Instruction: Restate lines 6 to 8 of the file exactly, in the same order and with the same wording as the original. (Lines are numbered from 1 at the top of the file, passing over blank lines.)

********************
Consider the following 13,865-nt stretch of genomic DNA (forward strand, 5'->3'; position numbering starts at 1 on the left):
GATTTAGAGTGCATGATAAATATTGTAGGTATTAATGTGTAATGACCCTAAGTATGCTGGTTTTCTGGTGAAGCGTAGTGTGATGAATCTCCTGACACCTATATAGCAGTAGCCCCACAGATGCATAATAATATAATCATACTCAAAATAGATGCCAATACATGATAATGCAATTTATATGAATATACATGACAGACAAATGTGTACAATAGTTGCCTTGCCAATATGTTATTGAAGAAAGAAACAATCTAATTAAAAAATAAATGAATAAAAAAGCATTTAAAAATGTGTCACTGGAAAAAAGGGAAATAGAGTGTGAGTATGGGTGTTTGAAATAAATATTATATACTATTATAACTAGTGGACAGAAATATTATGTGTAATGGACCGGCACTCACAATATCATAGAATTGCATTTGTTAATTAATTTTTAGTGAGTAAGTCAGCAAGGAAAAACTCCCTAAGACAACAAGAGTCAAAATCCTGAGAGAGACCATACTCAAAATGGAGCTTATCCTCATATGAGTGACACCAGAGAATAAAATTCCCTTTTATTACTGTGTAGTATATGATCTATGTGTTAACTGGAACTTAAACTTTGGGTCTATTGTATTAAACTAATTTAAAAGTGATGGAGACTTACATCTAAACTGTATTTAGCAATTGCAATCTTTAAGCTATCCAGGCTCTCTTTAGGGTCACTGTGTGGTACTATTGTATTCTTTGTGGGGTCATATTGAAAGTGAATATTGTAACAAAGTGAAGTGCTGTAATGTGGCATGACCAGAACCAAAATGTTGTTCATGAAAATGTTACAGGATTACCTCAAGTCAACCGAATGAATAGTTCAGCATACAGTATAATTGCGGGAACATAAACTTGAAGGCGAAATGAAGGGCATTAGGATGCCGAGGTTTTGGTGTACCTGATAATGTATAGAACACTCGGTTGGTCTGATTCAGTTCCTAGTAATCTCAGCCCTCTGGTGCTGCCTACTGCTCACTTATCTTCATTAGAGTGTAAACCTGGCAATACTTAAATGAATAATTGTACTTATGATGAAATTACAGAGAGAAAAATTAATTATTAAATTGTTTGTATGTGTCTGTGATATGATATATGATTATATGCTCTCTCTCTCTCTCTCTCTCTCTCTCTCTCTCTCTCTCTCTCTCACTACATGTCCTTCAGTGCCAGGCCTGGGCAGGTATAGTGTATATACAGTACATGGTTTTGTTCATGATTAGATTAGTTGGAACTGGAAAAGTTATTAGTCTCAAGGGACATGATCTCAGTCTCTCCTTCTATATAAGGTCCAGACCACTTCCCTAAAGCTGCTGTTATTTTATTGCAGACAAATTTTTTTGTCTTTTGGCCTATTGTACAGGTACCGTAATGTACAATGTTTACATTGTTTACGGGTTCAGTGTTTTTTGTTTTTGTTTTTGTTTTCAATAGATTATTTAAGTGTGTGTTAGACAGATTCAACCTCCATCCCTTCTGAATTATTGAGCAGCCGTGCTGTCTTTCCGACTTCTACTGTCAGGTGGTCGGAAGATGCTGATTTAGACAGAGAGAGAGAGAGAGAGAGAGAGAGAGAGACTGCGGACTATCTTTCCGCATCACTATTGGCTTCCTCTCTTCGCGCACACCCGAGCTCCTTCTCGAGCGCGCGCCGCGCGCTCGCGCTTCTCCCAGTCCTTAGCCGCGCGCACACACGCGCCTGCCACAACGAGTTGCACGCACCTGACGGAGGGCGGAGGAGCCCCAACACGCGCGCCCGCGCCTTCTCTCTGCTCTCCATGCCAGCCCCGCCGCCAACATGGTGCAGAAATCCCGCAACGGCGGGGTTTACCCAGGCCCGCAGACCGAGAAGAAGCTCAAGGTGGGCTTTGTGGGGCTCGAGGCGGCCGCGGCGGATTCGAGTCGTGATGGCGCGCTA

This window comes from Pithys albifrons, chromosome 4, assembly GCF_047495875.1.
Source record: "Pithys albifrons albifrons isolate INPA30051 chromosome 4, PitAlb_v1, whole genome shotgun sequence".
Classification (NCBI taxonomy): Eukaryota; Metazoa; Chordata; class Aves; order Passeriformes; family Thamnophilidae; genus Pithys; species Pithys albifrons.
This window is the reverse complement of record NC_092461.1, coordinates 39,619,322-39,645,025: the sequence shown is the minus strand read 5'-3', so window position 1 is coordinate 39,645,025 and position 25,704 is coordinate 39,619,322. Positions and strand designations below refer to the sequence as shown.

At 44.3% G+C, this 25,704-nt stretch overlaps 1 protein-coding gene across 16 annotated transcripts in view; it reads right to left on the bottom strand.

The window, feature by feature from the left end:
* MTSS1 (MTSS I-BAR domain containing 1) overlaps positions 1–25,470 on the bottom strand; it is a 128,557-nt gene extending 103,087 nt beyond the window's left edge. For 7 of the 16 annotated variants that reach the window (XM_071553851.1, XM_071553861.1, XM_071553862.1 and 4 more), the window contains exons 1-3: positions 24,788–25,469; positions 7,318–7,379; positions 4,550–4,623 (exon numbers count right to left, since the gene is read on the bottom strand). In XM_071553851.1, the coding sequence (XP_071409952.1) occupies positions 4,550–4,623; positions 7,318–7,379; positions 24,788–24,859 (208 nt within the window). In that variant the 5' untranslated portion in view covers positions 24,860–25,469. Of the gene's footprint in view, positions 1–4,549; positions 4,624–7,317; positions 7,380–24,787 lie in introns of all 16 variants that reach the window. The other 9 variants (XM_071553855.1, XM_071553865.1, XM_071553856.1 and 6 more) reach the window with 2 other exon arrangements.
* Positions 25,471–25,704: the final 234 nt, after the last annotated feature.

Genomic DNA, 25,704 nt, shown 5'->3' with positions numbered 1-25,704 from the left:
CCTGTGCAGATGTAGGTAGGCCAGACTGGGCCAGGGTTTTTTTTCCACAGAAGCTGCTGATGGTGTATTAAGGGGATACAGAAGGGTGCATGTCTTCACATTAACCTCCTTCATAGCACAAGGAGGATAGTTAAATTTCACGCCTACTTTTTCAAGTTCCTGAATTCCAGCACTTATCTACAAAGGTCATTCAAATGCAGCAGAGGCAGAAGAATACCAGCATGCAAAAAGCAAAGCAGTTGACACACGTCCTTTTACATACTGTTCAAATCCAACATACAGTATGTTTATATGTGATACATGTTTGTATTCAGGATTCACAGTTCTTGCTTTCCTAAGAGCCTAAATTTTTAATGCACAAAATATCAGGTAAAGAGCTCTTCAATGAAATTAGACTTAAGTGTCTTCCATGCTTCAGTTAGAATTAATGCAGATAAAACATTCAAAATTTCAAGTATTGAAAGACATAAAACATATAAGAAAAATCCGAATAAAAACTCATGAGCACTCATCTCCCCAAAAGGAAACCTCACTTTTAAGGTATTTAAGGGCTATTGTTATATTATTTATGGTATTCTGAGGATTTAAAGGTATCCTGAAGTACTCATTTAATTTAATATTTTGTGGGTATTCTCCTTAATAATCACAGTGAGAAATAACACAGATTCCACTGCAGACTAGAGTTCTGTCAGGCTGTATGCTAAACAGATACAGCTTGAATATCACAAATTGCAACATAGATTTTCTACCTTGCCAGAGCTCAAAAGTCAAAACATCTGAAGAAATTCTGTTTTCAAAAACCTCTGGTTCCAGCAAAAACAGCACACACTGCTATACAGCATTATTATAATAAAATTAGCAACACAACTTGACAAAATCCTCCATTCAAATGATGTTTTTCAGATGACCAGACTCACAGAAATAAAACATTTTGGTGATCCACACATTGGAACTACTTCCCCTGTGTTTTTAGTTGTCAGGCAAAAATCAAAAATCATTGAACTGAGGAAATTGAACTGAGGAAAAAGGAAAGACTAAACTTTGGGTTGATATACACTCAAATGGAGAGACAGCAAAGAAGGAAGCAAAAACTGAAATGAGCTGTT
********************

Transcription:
This window is the reverse complement of record NC_092461.1, coordinates 39,619,322-39,645,025: the sequence shown is the minus strand read 5'-3', so window position 1 is coordinate 39,645,025 and position 25,704 is coordinate 39,619,322. Positions and strand designations below refer to the sequence as shown.

At 44.3% G+C, this 25,704-nt stretch overlaps 1 protein-coding gene across 16 annotated transcripts in view; it reads right to left on the bottom strand.

The window, feature by feature from the left end: